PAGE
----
As the CRISPR revolution exploded, Chen explored the new technology through protein biochemistry, determining how to reengineer the molecular machines for enhanced features and characterizing activities of newly discovered CRISPR proteins. “There are a lot of details at the atomic level, and some of our time was spent refining questions to ask when we didn’t quite fully understand the mechanisms of these CRISPR nucleases,” Chen explains. Discovering the Cas12 family’s capabilities changed her graduate work and sent her on the pursuits she now follows.
She muses that much of graduate education can be a solo journey dedicated to becoming a subject-matter expert in a certain area, “but building a company is not about you. It’s about building a team and accomplishing goals as a group. That’s something incredibly meaningful to me,” Chen observes.
Working through months on end of a rapidly changing situation requires great determination, and Chen and colleagues remain undaunted in the face of supply shortages, staffing schedule hassles and the summer's spikes in COVID cases around the country. The Mammoth team continues to push toward making the COVID-19 diagnostic available on a large scale.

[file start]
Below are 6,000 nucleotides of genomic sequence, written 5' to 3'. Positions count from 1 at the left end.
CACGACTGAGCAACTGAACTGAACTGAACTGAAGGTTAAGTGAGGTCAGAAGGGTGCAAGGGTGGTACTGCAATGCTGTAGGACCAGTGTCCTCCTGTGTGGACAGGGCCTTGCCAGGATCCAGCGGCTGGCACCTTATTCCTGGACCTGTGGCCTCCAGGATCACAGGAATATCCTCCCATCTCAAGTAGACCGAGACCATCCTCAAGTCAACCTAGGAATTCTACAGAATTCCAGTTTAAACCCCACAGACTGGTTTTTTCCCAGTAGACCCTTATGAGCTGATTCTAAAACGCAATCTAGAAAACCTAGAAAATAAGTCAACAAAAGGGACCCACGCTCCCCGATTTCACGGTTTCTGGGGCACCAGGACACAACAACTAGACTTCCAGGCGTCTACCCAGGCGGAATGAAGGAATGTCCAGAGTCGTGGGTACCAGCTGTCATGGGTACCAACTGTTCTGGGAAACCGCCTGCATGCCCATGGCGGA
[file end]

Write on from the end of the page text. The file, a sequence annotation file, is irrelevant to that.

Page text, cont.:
“If a rapid, single-use disposable diagnostic was easy to create, it would exist already,” Chen notes, adding that she maintains her motivation in a number of ways. For particularly overwhelming days, she heads out for a run – even though it requires a face mask to accomplish. When she begins to wonder about how to navigate long hours, she listens to stories from her husband, Orestes Mavrothalassitis, M.D., an anesthesia resident at UCSF.
“We’re fortunate that he’s not being overwhelmed with COVID cases, but hearing about the clinical experiences and listening to how much impact diagnostics have there is meaningful to me. This keeps driving us forward,” she comments.